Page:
3. Biggus Rickus July 23, 2010 at 1:36 pm
    The question is dumb because the Mets simply aren’t that good. They never were that good. They got hot for two weeks and took 12 of 13. Otherwise, they played .500 ball in the first half. This awful streak they’re on now is a regression back to where they should be, around .500. It is no more indicative of the quality of the team than that hot streak was. There’s no magic to it. It’s not personalities clashing or any other clubhouse nonsense. It’s what happens over the course of the season when you’re an average to slightly above average baseball team. In another week they’ll start hitting again (as much as they can), Beltran will still be in the lineup, they’ll win some games, etc. And there will be no voodoo involved then either.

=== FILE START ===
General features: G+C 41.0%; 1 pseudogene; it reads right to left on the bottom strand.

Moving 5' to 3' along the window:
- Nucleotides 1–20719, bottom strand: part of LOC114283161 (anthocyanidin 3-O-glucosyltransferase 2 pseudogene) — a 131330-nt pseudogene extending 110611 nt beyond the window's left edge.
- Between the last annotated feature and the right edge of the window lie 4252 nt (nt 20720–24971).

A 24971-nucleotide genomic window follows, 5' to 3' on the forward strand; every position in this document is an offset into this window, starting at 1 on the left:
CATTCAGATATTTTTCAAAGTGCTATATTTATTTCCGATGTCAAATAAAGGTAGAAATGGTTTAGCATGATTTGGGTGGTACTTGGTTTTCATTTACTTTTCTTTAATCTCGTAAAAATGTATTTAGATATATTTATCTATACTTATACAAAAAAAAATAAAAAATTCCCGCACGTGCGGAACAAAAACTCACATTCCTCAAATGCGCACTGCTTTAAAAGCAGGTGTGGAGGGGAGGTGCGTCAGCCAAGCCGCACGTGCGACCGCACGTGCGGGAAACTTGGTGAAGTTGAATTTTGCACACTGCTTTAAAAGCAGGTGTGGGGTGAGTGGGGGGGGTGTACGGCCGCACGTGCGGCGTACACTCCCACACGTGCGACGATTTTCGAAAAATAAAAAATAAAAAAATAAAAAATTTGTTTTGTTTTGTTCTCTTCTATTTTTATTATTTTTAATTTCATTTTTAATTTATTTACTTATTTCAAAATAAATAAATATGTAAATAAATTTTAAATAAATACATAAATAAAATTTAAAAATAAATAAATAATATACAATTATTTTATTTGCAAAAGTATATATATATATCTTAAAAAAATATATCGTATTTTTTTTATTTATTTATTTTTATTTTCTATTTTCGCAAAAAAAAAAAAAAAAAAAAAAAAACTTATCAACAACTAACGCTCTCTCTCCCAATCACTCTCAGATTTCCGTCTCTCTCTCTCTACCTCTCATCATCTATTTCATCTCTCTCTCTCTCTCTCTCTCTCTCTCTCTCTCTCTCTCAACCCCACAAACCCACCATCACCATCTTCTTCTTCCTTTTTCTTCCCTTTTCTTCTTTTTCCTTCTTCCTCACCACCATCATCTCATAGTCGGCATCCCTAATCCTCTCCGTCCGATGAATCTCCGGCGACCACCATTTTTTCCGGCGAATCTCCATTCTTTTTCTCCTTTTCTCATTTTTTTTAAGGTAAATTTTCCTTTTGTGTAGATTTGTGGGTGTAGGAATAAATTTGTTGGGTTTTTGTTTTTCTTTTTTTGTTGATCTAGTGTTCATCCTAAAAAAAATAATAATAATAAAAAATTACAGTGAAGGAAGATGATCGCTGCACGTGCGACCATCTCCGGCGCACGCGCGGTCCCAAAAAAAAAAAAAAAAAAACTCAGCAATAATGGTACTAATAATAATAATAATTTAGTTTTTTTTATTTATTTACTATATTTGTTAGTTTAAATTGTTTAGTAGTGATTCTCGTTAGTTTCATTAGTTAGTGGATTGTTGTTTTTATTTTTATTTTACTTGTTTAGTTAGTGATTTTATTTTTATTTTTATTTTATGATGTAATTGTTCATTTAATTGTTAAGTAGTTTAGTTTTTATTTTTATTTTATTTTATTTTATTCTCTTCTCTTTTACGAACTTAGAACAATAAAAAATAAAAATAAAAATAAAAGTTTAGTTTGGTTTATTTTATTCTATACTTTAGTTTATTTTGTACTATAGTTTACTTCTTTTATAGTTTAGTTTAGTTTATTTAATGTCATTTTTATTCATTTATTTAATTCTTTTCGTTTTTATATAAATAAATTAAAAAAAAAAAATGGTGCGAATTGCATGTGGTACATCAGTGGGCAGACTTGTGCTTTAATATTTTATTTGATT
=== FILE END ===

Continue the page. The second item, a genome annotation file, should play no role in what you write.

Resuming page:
4. metsie July 23, 2010 at 1:51 pm
    I also have no problem with the question as it was posed…
    I think those that read it may have inferred that the mention of Carlos’ name was an indictment when really it was just a notation of time frame.

    Yes they have struggled since Carlos got back. You could also say they have struggled since the All star break which is also an accurate designation of time frame.

    That doesn’t mean Carlos or the all star break is the actual reason for the hitting slump although if they are here are a few reason why they would be…

    As for how could Carlos have an effect? Well how about the team being so over confident now that Beltran, Reyes and Santana was back in the lineup that they decided that being patient at the plate wasn’t needed anymore because with Carlos they were going to score runs in the dozens! So just swing at everything even if it’s out of the strike zone which is pretty much what they have done since the Break!

    Perhaps Reyes’ return is more to blame, yes he’s back and yes he has always been the catalyst for the team. He hasn’t been on base much either so maybe he is to blame here!